You might wonder why I picked this topic? Well, let me explain. When I first joined Facebook and created an account, I made my personal information available to all my friends. That included my birthday, as well.  A couple of years later, after I had replied to hundreds of birthday wishes, I decided not to share that piece of information anymore. Only Facebook, a few close friends, and myself knew when my birthday was. When I started playing poker, I was all of a sudden getting a lot of poker related advertising on Facebook: poker courses, poker T-shirts, etc. To tell you the truth, I almost ended up buying a T-shirt that said: “Never Underestimate A Man Who Plays Poker And Was Born In October” due to the unbelievable coincidence of having come across it.



Last year, I started doing a PhD in sociology on perspectives on hair and masculinity in Japan. All of a sudden, I was getting hair transplant ads every time I logged into my Facebook account. A couple of weeks later,  Aderans, the most popular wigmaker in the world, was trying to sell its products on my page. When I bought my first cryptocurrency coins, the ICO ads arrived and I kept getting them on my News Feed  on a daily basis. By that time, I’d already suspected that Facebook had failed in protecting our privacy. On the contrary, rather than being protected, we were being sold to other businesses. 

Today, right as I was about to start working on a different article, I noticed on Facebook this cool T-shirt that said: “October 1979: 40 Years of Being Awesome. Please excuse my language, but that was the fly on top of the proverbial pile of shit. They were 100% right. That T-shirt was perfect for me. In fact, had I seen it on the street, I would have bought it. Yes, I was born in October 1979 and yes, I’m turning 40. How on Earth did this platform turn me into a product though? My private information was being harvested and sold. My privacy had become a tiny drop in Facebook’s private sea and I was nothing but a fish swimming in it while everyone was watching all my moves. I felt angry and used. 

What will the future bring? I believe that platforms like Facebook will have to respect their users and adapt to their needs, or they will disappear and be replaced by new social networks. This is where young projects like Trybe come in, well prepared and ready  to take over.  The idea of tokenizing data and offering rewards to a platform’s users is revolutionary. Will Facebook be able to keep up with these up and coming revolutionary projects, or will it be swallowed by innovation? Only the future can tell. In the meanwhile, you’ll see less of me on Facebook and more of me on Trybe!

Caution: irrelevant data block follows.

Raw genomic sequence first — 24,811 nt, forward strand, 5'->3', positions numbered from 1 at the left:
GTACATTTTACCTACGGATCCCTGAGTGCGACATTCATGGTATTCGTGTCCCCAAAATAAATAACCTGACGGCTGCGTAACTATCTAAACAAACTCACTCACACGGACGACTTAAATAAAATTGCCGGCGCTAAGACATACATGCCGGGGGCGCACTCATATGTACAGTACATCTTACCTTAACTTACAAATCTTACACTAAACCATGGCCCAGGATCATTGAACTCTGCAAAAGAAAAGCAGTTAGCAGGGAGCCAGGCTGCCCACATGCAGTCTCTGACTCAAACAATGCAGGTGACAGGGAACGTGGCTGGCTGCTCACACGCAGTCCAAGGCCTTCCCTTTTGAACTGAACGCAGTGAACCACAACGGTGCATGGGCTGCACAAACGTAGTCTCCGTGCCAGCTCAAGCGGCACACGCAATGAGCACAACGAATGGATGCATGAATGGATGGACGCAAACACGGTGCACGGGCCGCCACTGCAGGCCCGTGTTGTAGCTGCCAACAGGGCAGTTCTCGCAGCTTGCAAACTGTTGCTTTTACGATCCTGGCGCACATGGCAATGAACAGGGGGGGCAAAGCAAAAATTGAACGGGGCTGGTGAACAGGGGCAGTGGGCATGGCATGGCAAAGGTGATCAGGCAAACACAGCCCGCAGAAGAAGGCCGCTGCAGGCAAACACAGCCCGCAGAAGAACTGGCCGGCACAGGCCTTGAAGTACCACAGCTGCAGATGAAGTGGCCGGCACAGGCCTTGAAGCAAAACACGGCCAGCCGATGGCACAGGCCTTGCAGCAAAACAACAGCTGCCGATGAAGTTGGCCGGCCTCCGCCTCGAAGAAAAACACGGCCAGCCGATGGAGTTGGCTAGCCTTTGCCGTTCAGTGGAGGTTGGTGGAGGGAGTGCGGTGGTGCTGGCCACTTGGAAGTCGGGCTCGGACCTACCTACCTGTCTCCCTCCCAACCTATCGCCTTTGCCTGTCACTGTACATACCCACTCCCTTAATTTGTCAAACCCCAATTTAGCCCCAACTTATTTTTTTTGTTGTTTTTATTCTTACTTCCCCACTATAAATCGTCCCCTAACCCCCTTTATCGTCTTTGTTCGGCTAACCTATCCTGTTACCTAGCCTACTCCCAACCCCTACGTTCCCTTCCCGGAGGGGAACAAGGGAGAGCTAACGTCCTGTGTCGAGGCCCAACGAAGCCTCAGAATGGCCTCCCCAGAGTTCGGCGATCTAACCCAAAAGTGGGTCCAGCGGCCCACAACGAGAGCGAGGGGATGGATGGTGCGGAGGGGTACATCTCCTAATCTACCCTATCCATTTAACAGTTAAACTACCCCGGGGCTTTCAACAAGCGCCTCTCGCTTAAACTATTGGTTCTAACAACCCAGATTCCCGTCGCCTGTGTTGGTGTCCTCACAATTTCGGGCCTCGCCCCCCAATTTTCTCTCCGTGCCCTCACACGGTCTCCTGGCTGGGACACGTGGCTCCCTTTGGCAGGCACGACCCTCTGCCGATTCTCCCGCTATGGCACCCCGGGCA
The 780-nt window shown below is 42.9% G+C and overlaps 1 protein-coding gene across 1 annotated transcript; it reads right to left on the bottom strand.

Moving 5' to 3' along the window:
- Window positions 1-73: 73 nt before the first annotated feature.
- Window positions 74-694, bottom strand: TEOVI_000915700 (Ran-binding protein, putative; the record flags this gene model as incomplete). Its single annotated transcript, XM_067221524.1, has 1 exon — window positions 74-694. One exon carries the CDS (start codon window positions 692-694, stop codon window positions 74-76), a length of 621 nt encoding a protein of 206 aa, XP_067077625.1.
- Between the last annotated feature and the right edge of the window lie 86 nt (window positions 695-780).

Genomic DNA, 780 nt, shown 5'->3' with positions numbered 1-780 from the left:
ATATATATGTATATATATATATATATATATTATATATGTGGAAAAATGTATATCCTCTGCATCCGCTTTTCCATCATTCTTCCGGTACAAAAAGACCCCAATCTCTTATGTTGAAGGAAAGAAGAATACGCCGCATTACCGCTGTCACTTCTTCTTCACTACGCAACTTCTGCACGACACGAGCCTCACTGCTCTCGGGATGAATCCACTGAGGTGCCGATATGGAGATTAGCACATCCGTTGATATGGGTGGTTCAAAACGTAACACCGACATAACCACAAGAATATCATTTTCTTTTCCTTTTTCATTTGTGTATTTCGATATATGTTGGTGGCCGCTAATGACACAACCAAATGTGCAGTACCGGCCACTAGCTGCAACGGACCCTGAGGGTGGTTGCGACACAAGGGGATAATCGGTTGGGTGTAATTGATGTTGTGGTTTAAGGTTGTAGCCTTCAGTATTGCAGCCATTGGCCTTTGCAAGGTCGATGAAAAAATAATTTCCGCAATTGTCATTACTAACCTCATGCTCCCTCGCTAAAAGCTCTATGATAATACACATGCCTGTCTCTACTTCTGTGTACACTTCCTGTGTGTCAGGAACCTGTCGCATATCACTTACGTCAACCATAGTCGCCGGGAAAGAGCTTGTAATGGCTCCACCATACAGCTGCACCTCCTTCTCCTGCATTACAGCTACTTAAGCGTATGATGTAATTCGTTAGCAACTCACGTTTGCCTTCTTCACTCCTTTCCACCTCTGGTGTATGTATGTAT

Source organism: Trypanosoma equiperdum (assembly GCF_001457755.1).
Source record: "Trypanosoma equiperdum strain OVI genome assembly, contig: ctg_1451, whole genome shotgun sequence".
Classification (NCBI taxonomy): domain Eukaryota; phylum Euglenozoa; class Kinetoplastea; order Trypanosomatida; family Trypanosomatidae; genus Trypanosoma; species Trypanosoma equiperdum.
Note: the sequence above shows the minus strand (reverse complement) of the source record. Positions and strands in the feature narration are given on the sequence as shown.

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  1. James Diegel

    Couldn’t relate or agree more mate. I think that you hit the nail on the head – not just with facebook – but with a whole plethora of projects whose dominance will be challenged by the up and coming decentralized cryptoverse. Personally, these days I rarely make my way over to centralized sites much anymore… provide the education for the perils of the present & the means for a better future and hopefully the free market will help people recognize that there is a more just way that has earned with their actions our support through fair transparency. Great post AD, keep ’em coming 🙂

    1. AD Post author

      Thanks, James.
      Will keep them coming for sure, cheers.
      Facebook was just an example, but as you were saying, that’s just one of them.
      Thank you for stopping by.

  2. Candy Man

    Not surprised at all. Selling your private info is their business model 😀 Deleting FB a few years back was is something I never regret. I only have a fake profile now just for using messenger because it’s my boss preferred method of communication :/

  3. Rezoanul Vibes

    Nothing is free in this world. You use Facebook for free. Facebook makes you a product. Now I don’t sign in Facebook very often.

    When you realize that your private information is not private when you put that on FB regardless of your privacy setting, that’s sad. We know what is going on behind the scene.

    The sooner everyone realizes that, they all move to decentralized platforms like Trybe.

  4. Mosun Omotunde

    Fantastic article @niramiai. Honestly, you have said it all. The lack of privacy is appalling to say the least. I stopped being active on face book since 2017. It’s better and more honorable out here! Thanks for visiting my blog. Rated and recommended this amazing post of yours. Cheers

  5. CryptosDecrypted

    Relate – drives me up the wall though I avoid Facebook – I still find myself stalked by all manner of ‘targetted advertising. As an aside, my first masters was in Sociology. Good luck with the PhD. @niramiai. I also lived in Japan for 3 years many moons ago…sociologists paradise. At this point, I strive to reject all noticeable branding – Nike etc. though with limited success.